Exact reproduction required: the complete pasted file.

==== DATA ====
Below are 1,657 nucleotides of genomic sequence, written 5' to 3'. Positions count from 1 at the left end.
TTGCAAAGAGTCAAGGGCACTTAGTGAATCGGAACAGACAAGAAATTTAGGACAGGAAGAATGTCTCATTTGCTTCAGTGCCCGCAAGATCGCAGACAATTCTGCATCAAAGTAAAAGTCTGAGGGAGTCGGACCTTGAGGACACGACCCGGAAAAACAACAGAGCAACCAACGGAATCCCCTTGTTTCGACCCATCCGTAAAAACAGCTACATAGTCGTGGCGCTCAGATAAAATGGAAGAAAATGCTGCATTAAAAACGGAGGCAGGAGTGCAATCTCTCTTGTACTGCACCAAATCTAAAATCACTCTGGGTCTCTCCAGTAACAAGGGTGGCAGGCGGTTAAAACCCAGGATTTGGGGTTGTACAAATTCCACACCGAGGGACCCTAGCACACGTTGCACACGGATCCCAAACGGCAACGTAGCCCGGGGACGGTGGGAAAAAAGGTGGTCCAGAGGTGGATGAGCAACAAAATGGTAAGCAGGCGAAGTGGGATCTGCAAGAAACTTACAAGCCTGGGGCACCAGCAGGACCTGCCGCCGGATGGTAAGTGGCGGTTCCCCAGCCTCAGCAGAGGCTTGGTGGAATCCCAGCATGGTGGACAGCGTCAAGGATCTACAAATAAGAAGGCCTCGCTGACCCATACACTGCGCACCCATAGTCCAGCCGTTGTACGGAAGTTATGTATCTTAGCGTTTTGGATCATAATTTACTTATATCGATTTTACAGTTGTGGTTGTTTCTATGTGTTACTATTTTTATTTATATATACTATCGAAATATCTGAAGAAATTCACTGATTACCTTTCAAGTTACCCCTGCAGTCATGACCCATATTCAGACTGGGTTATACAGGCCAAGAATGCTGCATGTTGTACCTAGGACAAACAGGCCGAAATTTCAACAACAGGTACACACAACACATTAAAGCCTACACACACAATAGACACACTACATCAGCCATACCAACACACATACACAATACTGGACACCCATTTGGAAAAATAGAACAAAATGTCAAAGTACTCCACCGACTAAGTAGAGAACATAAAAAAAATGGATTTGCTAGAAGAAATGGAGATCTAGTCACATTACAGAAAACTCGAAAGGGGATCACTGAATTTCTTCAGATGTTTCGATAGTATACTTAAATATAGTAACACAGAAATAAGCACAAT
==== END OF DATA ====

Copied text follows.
Below are 1,657 nucleotides of genomic sequence, written 5' to 3'. Positions count from 1 at the left end.
TTGCAAAGAGTCAAGGGCACTTAGTGAATCGGAACAGACAAGAAATTTAGGACAGGAAGAATGTCTCATTTGCTTCAGTGCCCGCAAGATCGCAGACAATTCTGCATCAAAGTAAAAGTCTGAGGGAGTCGGACCTTGAGGACACGACCCGGAAAAACAACAGAGCAACCAACGGAATCCCCTTGTTTCGACCCATCCGTAAAAACAGCTACATAGTCGTGGCGCTCAGATAAAATGGAAGAAAATGCTGCATTAAAAACGGAGGCAGGAGTGCAATCTCTCTTGTACTGCACCAAATCTAAAATCACTCTGGGTCTCTCCAGTAACAAGGGTGGCAGGCGGTTAAAACCCAGGATTTGGGGTTGTACAAATTCCACACCGAGGGACCCTAGCACACGTTGCACACGGATCCCAAACGGCAACGTAGCCCGGGGACGGTGGGAAAAAAGGTGGTCCAGAGGTGGATGAGCAACAAAATGGTAAGCAGGCGAAGTGGGATCTGCAAGAAACTTACAAGCCTGGGGCACCAGCAGGACCTGCCGCCGGATGGTAAGTGGCGGTTCCCCAGCCTCAGCAGAGGCTTGGTGGAATCCCAGCATGGTGGACAGCGTCAAGGATCTACAAATAAGAAGGCCTCGCTGACCCATACACTGCGCACCCATAGTCCAGCCGTTGTACGGAAGTTATGTATCTTAGCGTTTTGGATCATAATTTACTTATATCGATTTTACAGTTGTGGTTGTTTCTATGTGTTACTATTTTTATTTATATATACTATCGAAATATCTGAAGAAATTCACTGATTACCTTTCAAGTTACCCCTGCAGTCATGACCCATATTCAGACTGGGTTATACAGGCCAAGAATGCTGCATGTTGTACCTAGGACAAACAGGCCGAAATTTCAACAACAGGTACACACAACACATTAAAGCCTACACACACAATAGACACACTACATCAGCCATACCAACACACATACACAATACTGGACACCCATTTGGAAAAATAGAACAAAATGTCAAAGTACTCCACCGACTAAGTAGAGAACATAAAAAAAATGGATTTGCTAGAAGAAATGGAGATCTAGTCACATTACAGAAAACTCGAAAGGGGATCACTGAATTTCTTCAGATGTTTCGATAGTATACTTAAATATAGTAACACAGAAATAAGCACAAT